Everyone is entitled to his own opinion, but not to his own facts.
--Daniel Patrick Moynihan

March 25, 2015

Pressuring Israel

By David K. Shipler

            “If the United States decided it wanted to stand by the Palestinian people, we’d have our state in forty-eight hours,” Muhammad Arrar told me several months ago. He was a sinewy man in his mid-forties, a council member in Jalazoun, the West Bank refugee camp. “Israel is America’s fifty-first state,” he continued, in a standard line you hear from Palestinians. Then he added a plea: “In America in the 1700s, a majority of Americans stood up with their weapons and fought, and they raised their rights of liberty.”
This refrain was on the lips of virtually every Palestinian I encountered in the camps, in schools, in government offices; it was a naïve caricature of Israel as a kind of vassal state that could quickly be brought to heel by a flick of the superpower’s wrist. I tried to explain the limits of Washington’s power. Nobody accepted my brilliant analysis. I could see, through their veneer of courtesy, that they thought I was the one being naïve—or disingenuous.
But the relationship is complicated and contradictory, and its core—the dollars and hardware that bolster Israel’s military security—remains undamaged by the recent tiff between President Obama and Prime Minister Benjamin Netanyahu. Largely overlooked in the reporting on Monday’s speech by White House Chief of Staff Denis McDonough—whose criticisms of Netanyahu were given front-page coverage—was his affirmation of the nuts-and-bolts commitment, his impressive listing of the muscular, technologically advanced weaponry already in the pipeline. He pledged unflagging support, while criticizing Republicans for holding the defense budget, which includes aid to Israel, at 2006 levels.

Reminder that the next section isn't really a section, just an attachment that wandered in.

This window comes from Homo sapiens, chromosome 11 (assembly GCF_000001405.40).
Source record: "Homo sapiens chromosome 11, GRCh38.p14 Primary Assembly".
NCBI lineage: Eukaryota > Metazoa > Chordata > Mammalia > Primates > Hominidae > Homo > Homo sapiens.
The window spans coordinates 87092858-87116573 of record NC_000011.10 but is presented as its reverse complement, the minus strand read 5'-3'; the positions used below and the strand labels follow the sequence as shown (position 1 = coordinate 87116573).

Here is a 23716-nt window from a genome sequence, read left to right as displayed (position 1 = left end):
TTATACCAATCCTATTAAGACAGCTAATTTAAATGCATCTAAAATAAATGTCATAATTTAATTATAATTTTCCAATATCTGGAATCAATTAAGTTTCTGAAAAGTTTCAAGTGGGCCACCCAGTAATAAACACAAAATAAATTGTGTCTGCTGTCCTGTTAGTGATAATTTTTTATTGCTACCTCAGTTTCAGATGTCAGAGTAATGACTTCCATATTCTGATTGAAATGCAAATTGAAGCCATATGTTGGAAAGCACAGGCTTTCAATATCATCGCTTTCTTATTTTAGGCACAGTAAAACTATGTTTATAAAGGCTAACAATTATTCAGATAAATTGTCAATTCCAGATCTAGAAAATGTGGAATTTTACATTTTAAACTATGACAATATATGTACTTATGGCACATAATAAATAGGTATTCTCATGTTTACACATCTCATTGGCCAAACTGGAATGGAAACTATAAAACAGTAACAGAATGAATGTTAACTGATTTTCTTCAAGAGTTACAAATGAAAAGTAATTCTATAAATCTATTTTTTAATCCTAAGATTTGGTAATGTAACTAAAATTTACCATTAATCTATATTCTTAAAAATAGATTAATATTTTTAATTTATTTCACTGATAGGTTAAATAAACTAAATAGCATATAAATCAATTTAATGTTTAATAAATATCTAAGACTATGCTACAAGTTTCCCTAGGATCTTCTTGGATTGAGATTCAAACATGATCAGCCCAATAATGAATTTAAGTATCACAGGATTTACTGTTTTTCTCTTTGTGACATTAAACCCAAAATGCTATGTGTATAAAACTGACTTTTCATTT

March 17, 2015

The Rise and Fall of the Palestinian State

By David K. Shipler  

No matter who forms the next Israeli government, whether Benjamin Netanyahu or Isaac Herzog, a bet on statehood for the Palestinians is about as good as money in a Ukrainian bond. Netanyahu has said, not on his watch, and Herzog has not said. Palestinian leaders, especially in Hamas, have done nothing to make Israelis feel secure enough to take the gamble. Conditions can always change, of course, but for the foreseeable future, a two-state solution looks dead.
The idea didn’t last long. Thirty years ago, hardly any Israeli Jews supported the creation of a Palestinian state. The only Jewish-led political party to do so was the tiny Communist Party, which garnered only a handful of seats in the Knesset and never joined a governing coalition. Even liberal leaders of Peace Now, the movement that campaigned against Jewish settlements in the West Bank and Gaza Strip, would not come out for a Palestinian state back then, for fear that they would be discredited among the rest of the Jewish population.
A sea change in Israelis’ attitudes accompanied the 1993 Oslo Accords, which won the Palestine Liberation Organization’s recognition of Israel’s right to exist and allowed Yasser Arafat and other PLO leaders to come in from exile to set up an interim administration in a patchwork of areas in the West Bank and Gaza. Serious negotiations were launched with the ultimate goal of two states living peacefully side by side.
Public opinion polls showed a sudden jump in the percentage of Israeli Jews supporting Palestinian statehood: to 46.9 percent in 1994, fifteen months after the accords were signed.

March 10, 2015

Iran: Threatening and Threatened

By David K. Shipler